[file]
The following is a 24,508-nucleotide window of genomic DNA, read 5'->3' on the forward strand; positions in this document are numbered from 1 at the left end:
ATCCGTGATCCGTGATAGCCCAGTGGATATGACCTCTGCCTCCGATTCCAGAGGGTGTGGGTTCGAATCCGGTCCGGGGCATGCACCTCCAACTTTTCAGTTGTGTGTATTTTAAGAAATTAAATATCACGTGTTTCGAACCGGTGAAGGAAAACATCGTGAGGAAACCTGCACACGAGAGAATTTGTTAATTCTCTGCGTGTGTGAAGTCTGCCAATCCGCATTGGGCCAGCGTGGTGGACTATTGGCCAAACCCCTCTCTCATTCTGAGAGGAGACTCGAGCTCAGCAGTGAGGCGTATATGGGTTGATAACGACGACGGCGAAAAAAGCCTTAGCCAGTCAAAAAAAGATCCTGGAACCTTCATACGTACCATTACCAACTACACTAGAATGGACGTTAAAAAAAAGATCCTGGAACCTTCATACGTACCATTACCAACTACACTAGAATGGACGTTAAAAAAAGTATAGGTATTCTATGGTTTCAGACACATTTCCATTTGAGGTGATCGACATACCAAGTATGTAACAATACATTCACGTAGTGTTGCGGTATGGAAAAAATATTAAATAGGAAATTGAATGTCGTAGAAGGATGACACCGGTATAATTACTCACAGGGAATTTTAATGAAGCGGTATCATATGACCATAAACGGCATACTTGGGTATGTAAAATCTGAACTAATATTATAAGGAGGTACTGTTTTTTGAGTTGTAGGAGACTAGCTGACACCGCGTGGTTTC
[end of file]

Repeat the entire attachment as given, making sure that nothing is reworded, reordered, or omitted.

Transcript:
The following is a 24,508-nucleotide window of genomic DNA, read 5'->3' on the forward strand; positions in this document are numbered from 1 at the left end:
ATCCGTGATCCGTGATAGCCCAGTGGATATGACCTCTGCCTCCGATTCCAGAGGGTGTGGGTTCGAATCCGGTCCGGGGCATGCACCTCCAACTTTTCAGTTGTGTGTATTTTAAGAAATTAAATATCACGTGTTTCGAACCGGTGAAGGAAAACATCGTGAGGAAACCTGCACACGAGAGAATTTGTTAATTCTCTGCGTGTGTGAAGTCTGCCAATCCGCATTGGGCCAGCGTGGTGGACTATTGGCCAAACCCCTCTCTCATTCTGAGAGGAGACTCGAGCTCAGCAGTGAGGCGTATATGGGTTGATAACGACGACGGCGAAAAAAGCCTTAGCCAGTCAAAAAAAGATCCTGGAACCTTCATACGTACCATTACCAACTACACTAGAATGGACGTTAAAAAAAAGATCCTGGAACCTTCATACGTACCATTACCAACTACACTAGAATGGACGTTAAAAAAAGTATAGGTATTCTATGGTTTCAGACACATTTCCATTTGAGGTGATCGACATACCAAGTATGTAACAATACATTCACGTAGTGTTGCGGTATGGAAAAAATATTAAATAGGAAATTGAATGTCGTAGAAGGATGACACCGGTATAATTACTCACAGGGAATTTTAATGAAGCGGTATCATATGACCATAAACGGCATACTTGGGTATGTAAAATCTGAACTAATATTATAAGGAGGTACTGTTTTTTGAGTTGTAGGAGACTAGCTGACACCGCGTGGTTTC